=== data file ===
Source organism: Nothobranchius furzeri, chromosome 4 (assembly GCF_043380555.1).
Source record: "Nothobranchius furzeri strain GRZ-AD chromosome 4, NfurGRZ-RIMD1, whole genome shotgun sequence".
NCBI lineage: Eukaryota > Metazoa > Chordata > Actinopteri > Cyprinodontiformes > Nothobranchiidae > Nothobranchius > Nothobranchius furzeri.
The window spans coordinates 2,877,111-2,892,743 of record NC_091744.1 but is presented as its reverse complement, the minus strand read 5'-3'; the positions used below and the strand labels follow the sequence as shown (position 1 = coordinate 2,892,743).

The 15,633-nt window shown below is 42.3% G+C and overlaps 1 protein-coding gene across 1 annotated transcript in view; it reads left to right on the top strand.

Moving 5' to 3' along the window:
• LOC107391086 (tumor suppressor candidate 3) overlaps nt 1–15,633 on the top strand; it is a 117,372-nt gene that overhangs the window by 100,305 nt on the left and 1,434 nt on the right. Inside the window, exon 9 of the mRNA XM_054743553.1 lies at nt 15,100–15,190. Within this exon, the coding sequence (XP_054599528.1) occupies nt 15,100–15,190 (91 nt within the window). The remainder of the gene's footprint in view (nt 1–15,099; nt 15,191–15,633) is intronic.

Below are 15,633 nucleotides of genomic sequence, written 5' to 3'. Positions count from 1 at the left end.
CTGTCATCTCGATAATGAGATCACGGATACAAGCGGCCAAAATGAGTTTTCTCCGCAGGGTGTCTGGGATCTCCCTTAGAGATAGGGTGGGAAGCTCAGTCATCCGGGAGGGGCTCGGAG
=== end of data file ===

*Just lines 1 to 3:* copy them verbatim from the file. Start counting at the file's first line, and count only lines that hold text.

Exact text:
Source organism: Nothobranchius furzeri, chromosome 4 (assembly GCF_043380555.1).
Source record: "Nothobranchius furzeri strain GRZ-AD chromosome 4, NfurGRZ-RIMD1, whole genome shotgun sequence".
NCBI lineage: Eukaryota > Metazoa > Chordata > Actinopteri > Cyprinodontiformes > Nothobranchiidae > Nothobranchius > Nothobranchius furzeri.